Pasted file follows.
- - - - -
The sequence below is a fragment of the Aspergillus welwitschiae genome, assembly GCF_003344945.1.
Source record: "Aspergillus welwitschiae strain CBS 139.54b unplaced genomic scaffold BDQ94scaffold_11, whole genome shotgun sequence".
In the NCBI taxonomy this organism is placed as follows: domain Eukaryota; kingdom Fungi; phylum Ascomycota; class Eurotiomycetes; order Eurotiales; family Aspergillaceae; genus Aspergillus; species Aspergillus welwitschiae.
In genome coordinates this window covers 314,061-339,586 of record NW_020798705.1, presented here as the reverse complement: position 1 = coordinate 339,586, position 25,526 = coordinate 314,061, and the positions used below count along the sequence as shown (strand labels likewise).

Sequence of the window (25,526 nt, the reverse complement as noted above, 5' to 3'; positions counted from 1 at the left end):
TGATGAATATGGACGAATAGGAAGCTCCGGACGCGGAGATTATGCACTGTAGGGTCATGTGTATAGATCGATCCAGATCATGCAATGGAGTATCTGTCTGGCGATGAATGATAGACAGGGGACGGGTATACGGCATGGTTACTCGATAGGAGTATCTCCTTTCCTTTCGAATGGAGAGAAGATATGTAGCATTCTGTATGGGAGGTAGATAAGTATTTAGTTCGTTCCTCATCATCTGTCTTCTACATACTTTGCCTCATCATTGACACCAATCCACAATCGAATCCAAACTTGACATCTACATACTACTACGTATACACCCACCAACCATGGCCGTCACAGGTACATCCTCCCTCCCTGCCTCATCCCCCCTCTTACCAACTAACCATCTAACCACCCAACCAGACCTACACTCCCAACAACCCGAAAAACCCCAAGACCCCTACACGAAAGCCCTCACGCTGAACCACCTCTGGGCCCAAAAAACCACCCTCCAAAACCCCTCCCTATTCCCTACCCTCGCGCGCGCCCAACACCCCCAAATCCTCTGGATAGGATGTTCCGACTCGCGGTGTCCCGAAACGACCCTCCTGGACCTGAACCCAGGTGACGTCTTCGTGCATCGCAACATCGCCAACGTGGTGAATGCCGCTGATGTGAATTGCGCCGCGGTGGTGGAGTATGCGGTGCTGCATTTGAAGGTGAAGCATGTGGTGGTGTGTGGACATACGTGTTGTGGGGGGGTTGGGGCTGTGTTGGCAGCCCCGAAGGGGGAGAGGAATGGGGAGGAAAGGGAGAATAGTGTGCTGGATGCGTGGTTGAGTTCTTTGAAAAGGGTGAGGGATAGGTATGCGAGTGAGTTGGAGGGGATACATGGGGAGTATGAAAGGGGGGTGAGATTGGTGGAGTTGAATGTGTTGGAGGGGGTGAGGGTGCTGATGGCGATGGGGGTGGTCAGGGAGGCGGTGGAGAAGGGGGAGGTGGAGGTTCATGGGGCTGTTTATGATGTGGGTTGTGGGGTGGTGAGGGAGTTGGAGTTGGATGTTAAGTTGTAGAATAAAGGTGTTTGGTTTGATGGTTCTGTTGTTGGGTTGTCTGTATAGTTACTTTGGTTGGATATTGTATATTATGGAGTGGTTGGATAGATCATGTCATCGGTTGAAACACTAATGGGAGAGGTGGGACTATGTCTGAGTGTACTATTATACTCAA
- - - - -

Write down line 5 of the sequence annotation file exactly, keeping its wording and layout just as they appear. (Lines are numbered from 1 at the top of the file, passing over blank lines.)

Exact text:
Sequence of the window (25,526 nt, the reverse complement as noted above, 5' to 3'; positions counted from 1 at the left end):